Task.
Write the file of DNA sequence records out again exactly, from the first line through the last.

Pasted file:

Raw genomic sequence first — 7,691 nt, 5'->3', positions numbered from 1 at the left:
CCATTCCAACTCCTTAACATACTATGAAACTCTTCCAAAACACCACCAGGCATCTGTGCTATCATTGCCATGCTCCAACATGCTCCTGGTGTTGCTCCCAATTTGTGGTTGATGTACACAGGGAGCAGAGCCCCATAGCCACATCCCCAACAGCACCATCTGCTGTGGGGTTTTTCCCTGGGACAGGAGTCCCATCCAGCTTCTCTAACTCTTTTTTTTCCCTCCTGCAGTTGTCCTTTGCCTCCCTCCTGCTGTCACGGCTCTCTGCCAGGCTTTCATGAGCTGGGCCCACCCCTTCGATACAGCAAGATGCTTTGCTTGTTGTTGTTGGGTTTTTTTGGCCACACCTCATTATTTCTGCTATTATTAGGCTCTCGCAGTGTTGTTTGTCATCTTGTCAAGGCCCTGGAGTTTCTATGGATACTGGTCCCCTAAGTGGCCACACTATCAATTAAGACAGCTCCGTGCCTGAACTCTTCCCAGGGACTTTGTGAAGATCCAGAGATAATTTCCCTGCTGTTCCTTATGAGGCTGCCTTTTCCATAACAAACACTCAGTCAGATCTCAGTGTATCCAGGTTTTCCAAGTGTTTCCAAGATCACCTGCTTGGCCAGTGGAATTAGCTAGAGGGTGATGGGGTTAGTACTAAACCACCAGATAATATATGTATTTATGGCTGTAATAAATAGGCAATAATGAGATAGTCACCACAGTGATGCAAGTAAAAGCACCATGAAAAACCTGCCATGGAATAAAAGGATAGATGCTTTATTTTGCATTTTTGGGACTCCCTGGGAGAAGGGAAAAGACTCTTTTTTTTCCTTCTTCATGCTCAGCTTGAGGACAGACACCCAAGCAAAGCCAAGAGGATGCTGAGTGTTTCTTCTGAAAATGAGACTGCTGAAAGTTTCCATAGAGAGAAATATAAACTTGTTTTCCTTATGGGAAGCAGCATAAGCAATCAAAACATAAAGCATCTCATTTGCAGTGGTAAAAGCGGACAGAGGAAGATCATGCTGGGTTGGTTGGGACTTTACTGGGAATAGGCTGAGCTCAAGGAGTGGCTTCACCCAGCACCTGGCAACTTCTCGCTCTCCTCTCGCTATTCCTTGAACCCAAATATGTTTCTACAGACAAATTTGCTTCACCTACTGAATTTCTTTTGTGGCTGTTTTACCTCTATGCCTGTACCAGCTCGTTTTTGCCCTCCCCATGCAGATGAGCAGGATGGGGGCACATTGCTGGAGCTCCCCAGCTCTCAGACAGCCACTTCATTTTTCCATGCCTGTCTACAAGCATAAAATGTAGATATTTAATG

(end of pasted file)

Raw genomic sequence first — 7,691 nt, 5'->3', positions numbered from 1 at the left:
CCATTCCAACTCCTTAACATACTATGAAACTCTTCCAAAACACCACCAGGCATCTGTGCTATCATTGCCATGCTCCAACATGCTCCTGGTGTTGCTCCCAATTTGTGGTTGATGTACACAGGGAGCAGAGCCCCATAGCCACATCCCCAACAGCACCATCTGCTGTGGGGTTTTTCCCTGGGACAGGAGTCCCATCCAGCTTCTCTAACTCTTTTTTTTCCCTCCTGCAGTTGTCCTTTGCCTCCCTCCTGCTGTCACGGCTCTCTGCCAGGCTTTCATGAGCTGGGCCCACCCCTTCGATACAGCAAGATGCTTTGCTTGTTGTTGTTGGGTTTTTTTGGCCACACCTCATTATTTCTGCTATTATTAGGCTCTCGCAGTGTTGTTTGTCATCTTGTCAAGGCCCTGGAGTTTCTATGGATACTGGTCCCCTAAGTGGCCACACTATCAATTAAGACAGCTCCGTGCCTGAACTCTTCCCAGGGACTTTGTGAAGATCCAGAGATAATTTCCCTGCTGTTCCTTATGAGGCTGCCTTTTCCATAACAAACACTCAGTCAGATCTCAGTGTATCCAGGTTTTCCAAGTGTTTCCAAGATCACCTGCTTGGCCAGTGGAATTAGCTAGAGGGTGATGGGGTTAGTACTAAACCACCAGATAATATATGTATTTATGGCTGTAATAAATAGGCAATAATGAGATAGTCACCACAGTGATGCAAGTAAAAGCACCATGAAAAACCTGCCATGGAATAAAAGGATAGATGCTTTATTTTGCATTTTTGGGACTCCCTGGGAGAAGGGAAAAGACTCTTTTTTTTCCTTCTTCATGCTCAGCTTGAGGACAGACACCCAAGCAAAGCCAAGAGGATGCTGAGTGTTTCTTCTGAAAATGAGACTGCTGAAAGTTTCCATAGAGAGAAATATAAACTTGTTTTCCTTATGGGAAGCAGCATAAGCAATCAAAACATAAAGCATCTCATTTGCAGTGGTAAAAGCGGACAGAGGAAGATCATGCTGGGTTGGTTGGGACTTTACTGGGAATAGGCTGAGCTCAAGGAGTGGCTTCACCCAGCACCTGGCAACTTCTCGCTCTCCTCTCGCTATTCCTTGAACCCAAATATGTTTCTACAGACAAATTTGCTTCACCTACTGAATTTCTTTTGTGGCTGTTTTACCTCTATGCCTGTACCAGCTCGTTTTTGCCCTCCCCATGCAGATGAGCAGGATGGGGGCACATTGCTGGAGCTCCCCAGCTCTCAGACAGCCACTTCATTTTTCCATGCCTGTCTACAAGCATAAAATGTAGATATTTAATG